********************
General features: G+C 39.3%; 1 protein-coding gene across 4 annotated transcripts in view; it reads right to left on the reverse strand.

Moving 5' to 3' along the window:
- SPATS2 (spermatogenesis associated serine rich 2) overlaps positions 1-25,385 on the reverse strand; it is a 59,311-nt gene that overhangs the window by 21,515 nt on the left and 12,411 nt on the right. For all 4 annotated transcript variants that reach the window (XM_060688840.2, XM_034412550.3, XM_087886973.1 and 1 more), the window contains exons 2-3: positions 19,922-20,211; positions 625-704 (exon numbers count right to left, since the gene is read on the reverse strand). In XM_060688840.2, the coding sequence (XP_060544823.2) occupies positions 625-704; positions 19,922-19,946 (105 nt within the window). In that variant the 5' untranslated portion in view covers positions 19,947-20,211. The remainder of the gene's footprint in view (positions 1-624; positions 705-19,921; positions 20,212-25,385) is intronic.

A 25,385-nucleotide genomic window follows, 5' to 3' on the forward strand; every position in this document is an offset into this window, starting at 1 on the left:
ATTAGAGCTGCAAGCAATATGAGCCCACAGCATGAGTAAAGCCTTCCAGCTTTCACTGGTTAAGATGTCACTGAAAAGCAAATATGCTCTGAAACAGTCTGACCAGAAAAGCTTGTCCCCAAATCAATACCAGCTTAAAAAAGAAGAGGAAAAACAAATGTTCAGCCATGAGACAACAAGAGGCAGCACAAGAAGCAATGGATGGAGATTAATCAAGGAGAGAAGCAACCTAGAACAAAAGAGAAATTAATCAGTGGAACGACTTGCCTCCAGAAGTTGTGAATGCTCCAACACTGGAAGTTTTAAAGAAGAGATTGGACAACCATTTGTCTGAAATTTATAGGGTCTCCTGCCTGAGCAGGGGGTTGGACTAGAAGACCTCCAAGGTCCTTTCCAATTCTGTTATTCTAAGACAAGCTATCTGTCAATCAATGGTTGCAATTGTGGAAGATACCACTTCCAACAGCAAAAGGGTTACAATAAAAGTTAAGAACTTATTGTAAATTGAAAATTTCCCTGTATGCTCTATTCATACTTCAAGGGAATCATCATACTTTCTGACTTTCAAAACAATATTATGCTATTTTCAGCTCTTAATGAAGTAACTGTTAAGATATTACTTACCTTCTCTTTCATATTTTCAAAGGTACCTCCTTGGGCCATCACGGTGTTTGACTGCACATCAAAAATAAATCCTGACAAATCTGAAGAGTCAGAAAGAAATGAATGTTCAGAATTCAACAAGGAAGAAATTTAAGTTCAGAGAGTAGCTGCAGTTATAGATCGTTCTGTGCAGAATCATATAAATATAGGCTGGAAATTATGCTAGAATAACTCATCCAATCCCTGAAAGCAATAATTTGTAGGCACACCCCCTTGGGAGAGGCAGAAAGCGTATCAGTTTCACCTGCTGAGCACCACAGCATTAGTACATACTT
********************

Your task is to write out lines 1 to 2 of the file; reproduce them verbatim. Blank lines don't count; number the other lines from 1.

General features: G+C 39.3%; 1 protein-coding gene across 4 annotated transcripts in view; it reads right to left on the reverse strand.

Moving 5' to 3' along the window: